ethical uses of nmap: scanning your home network

I routinely monitor the devices on my home network for many reasons:

  • did the kids really turn off their phones / tablets at night when I told them to?
  • has someone hacked my wifi?
  • are my routers / switches up and running?
  • are my home servers up?
  • what IP address did the device I just plugged in get from the my ISP’s router?

While there are many tools at my disposal for any of these issues, nmap is usually where I start.  While one could easily use nmap for nefarious purposes,  I focus on penetration testing networks / devices that belong to me like my home network, VPS’s that I lease, and my networking lab.  My ISP actually forbids port scanning in my terms of service, so I steer clear of doing any port scanning from home

I just plugged in my new pine64 running debian into my home network, and wanted to know the IP address so I could ssh into it.  To discover this, I did a ‘before’ scan of my network to see what was online.

nmap -T5 192.168.0.2-51

This tells nmap to scan the specified address range, and to make it quick.  Here are the results.

Starting Nmap 7.01 ( https://nmap.org ) at 2018-11-21 22:20 CST
Warning: 192.168.0.13 giving up on port because retransmission cap hit (2).
Warning: 192.168.0.8 giving up on port because retransmission cap hit (2).
Warning: 192.168.0.10 giving up on port because retransmission cap hit (2).
Warning: 192.168.0.9 giving up on port because retransmission cap hit (2).
Warning: 192.168.0.12 giving up on port because retransmission cap hit (2).
Warning: 192.168.0.2 giving up on port because retransmission cap hit (2).
Nmap scan report for 192.168.0.2
Host is up (0.0037s latency).
Not shown: 733 closed ports, 266 filtered ports
PORT STATE SERVICE
62078/tcp open iphone-sync

Nmap scan report for 192.168.0.5
Host is up (0.00031s latency).
Not shown: 999 closed ports
PORT STATE SERVICE
22/tcp open ssh

Nmap scan report for 192.168.0.7
Host is up (0.00018s latency).
Not shown: 991 closed ports
PORT STATE SERVICE
21/tcp open ftp
25/tcp open smtp
80/tcp open http
110/tcp open pop3
139/tcp open netbios-ssn
445/tcp open microsoft-ds
995/tcp open pop3s
3128/tcp open squid-http
3306/tcp open mysql

Nmap scan report for 192.168.0.8
Host is up (0.0039s latency).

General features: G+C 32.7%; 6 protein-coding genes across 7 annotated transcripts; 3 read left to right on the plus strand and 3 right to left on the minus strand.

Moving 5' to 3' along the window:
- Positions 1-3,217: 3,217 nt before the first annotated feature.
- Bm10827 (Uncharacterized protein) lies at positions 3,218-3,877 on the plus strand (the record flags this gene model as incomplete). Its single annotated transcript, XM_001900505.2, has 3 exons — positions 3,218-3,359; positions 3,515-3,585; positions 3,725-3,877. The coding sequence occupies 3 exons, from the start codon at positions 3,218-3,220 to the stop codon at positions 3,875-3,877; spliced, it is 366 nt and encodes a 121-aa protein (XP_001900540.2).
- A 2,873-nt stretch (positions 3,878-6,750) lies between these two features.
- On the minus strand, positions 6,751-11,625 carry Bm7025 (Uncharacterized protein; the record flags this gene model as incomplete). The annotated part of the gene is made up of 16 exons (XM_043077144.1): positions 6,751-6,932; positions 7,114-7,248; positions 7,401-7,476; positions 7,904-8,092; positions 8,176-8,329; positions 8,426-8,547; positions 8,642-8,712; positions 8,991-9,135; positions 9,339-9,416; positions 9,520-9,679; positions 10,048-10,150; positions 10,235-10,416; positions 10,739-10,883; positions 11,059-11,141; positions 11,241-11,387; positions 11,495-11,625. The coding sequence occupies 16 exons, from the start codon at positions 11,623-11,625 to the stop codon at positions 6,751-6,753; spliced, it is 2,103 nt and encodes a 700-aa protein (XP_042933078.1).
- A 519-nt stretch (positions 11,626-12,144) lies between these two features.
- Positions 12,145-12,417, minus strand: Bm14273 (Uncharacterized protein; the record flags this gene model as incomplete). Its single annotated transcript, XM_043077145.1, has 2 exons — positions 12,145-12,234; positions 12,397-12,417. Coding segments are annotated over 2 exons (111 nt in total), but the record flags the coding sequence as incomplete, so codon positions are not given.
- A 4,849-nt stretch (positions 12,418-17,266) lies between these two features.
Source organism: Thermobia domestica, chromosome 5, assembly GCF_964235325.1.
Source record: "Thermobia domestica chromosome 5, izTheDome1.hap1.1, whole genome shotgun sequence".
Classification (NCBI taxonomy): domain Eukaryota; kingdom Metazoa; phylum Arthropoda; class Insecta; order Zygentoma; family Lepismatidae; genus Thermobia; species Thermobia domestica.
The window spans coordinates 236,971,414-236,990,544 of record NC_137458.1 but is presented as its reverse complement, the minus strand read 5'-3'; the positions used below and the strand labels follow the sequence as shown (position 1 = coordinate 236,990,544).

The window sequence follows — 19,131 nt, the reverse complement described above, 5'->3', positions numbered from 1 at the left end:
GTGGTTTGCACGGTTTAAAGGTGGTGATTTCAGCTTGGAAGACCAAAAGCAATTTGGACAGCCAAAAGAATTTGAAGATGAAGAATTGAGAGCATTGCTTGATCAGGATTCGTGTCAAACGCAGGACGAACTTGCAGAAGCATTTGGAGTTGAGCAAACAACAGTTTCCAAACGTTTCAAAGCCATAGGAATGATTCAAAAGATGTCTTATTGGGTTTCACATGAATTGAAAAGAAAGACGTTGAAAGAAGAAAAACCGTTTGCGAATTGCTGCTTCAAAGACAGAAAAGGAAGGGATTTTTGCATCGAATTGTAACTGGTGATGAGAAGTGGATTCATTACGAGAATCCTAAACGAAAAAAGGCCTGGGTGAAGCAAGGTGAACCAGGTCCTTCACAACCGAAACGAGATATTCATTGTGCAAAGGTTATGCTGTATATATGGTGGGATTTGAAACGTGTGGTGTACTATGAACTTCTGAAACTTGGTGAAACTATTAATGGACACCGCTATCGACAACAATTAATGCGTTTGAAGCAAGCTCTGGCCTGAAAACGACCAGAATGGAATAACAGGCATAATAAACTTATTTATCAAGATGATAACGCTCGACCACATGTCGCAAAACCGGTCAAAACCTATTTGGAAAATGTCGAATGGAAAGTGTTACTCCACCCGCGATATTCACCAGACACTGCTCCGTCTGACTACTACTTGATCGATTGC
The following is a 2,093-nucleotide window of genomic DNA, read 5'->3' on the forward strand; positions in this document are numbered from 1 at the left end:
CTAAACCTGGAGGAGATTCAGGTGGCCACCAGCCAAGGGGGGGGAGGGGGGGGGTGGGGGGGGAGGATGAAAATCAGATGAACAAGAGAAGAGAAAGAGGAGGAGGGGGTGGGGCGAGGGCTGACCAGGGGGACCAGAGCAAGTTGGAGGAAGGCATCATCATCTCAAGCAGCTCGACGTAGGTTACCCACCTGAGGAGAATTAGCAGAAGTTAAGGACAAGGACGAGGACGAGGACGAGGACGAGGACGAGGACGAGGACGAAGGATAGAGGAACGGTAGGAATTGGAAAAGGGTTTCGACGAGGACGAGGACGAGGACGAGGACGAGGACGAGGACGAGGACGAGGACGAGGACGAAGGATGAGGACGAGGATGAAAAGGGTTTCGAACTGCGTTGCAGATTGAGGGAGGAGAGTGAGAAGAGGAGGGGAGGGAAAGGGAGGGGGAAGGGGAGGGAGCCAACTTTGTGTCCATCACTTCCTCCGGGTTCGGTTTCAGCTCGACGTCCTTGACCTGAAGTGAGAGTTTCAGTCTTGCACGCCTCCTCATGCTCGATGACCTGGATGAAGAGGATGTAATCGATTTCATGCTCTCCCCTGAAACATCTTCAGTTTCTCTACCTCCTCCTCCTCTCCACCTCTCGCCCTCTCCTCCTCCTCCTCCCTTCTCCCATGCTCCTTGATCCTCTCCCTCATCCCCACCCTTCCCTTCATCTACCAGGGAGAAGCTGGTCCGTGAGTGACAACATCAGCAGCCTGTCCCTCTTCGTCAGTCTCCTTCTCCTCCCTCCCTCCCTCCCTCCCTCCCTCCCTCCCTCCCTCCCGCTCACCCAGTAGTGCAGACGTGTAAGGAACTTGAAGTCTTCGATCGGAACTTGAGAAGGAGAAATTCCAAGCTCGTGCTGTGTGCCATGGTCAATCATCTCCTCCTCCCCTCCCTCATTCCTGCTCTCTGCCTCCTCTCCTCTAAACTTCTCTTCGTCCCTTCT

Not shown: 694 closed ports, 304 filtered ports
PORT STATE SERVICE
49153/tcp open unknown
62078/tcp open iphone-sync

Nmap scan report for 192.168.0.9
Host is up (0.018s latency).
Not shown: 646 closed ports, 351 filtered ports
PORT STATE SERVICE
49152/tcp open unknown
49154/tcp open unknown
62078/tcp open iphone-sync

Nmap scan report for 192.168.0.10
Host is up (0.00027s latency).
Not shown: 790 closed ports, 203 filtered ports
PORT STATE SERVICE
21/tcp open ftp
23/tcp open telnet
80/tcp open http
515/tcp open printer
631/tcp open ipp
7443/tcp open oracleas-https
9100/tcp open jetdirect

Nmap scan report for 192.168.0.11
Host is up (0.011s latency).
Not shown: 999 closed ports
PORT STATE SERVICE
22/tcp open ssh

Nmap scan report for 192.168.0.12
Host is up (0.0020s latency).
Not shown: 671 closed ports, 328 filtered ports
PORT STATE SERVICE
62078/tcp open iphone-sync

Nmap scan report for 192.168.0.13
Host is up (0.0028s latency).
Not shown: 569 filtered ports, 430 closed ports
PORT STATE SERVICE
62078/tcp open iphone-sync

Nmap done: 50 IP addresses (9 hosts up) scanned in 32.16 seconds

Here I can see that my LAMP server is up, a few iPhones, my printer, and a few PC’s.  Now, I turn on the pine64 and rescan.

BOOYizzAH!  A new device at 192.168.0.16 with port 22 ssh open.

Nmap scan report for 192.168.0.16
Host is up (0.00032s latency).
Not shown: 999 closed ports
PORT STATE SERVICE
22/tcp open ssh

using namp for OS detection

The OS detection feature is pretty awesome.  Here, I scan  a cisco 2940 ethernet switch.


nmap -vv -T5 -A 192.168.0.200

Below is a portion of the output of this command.  It correctly guesses a cisco device (easily ascertained by the OUI section of the MAC address), specifically a 2900 series switch running IOS 12.x.

PORT STATE SERVICE REASON VERSION
23/tcp open telnet syn-ack ttl 255 Cisco router telnetd
80/tcp open http syn-ack ttl 255 Cisco IOS http config
| http-auth:
| HTTP/1.0 401 Unauthorized
|_ Basic realm=level 15 access
| http-methods:
|_ Supported Methods: GET POST
|_http-title: Authorization Required
MAC Address: 00:14:XX:XX:XX:XX (Cisco Systems)
Device type: switch
Running: Cisco IOS 12.X
OS CPE: cpe:/o:cisco:ios:12.1
OS details: Cisco 2900-series or 3700-series switch (IOS 12.1)
TCP/IP fingerprint:
OS:SCAN(V=7.01%E=4%D=11/21%OT=23%CT=1%CU=41341%PV=Y%DS=1%DC=D%G=N%M=00141C%
OS:TM=5BF63311%P=x86_64-pc-linux-gnu)SEQ(SP=106%GCD=1%ISR=10B%TI=Z%CI=I%TS=
OS:U)OPS(O1=M5B4%O2=M578%O3=M280%O4=M218%O5=M218%O6=M109)WIN(W1=1020%W2=102
OS:0%W3=1020%W4=1020%W5=1020%W6=1020)ECN(R=Y%DF=N%T=FF%W=1020%O=M5B4%CC=N%Q
OS:=)T1(R=Y%DF=N%T=FF%S=O%A=S+%F=AS%RD=0%Q=)T2(R=Y%DF=N%T=FF%W=0%S=A%A=S%F=
OS:AR%O=%RD=0%Q=)T3(R=Y%DF=N%T=FF%W=1020%S=O%A=S+%F=AS%O=M5B4%RD=0%Q=)T4(R=
OS:Y%DF=N%T=FF%W=0%S=A%A=Z%F=R%O=%RD=0%Q=)T5(R=Y%DF=N%T=FF%W=0%S=A%A=S+%F=A
OS:R%O=%RD=0%Q=)T6(R=Y%DF=N%T=FF%W=0%S=A%A=Z%F=R%O=%RD=0%Q=)T7(R=Y%DF=N%T=F
OS:F%W=0%S=A%A=S%F=AR%O=%RD=0%Q=)U1(R=Y%DF=N%T=FF%IPL=38%UN=0%RIPL=G%RID=G%
OS:RIPCK=G%RUCK=G%RUD=G)IE(R=Y%DFI=S%T=FF%CD=S)

Network Distance: 1 hop
TCP Sequence Prediction: Difficulty=262 (Good luck!)
IP ID Sequence Generation: All zeros
Service Info: OS: IOS; Devices: router, switch; CPE: cpe:/o:cisco:ios

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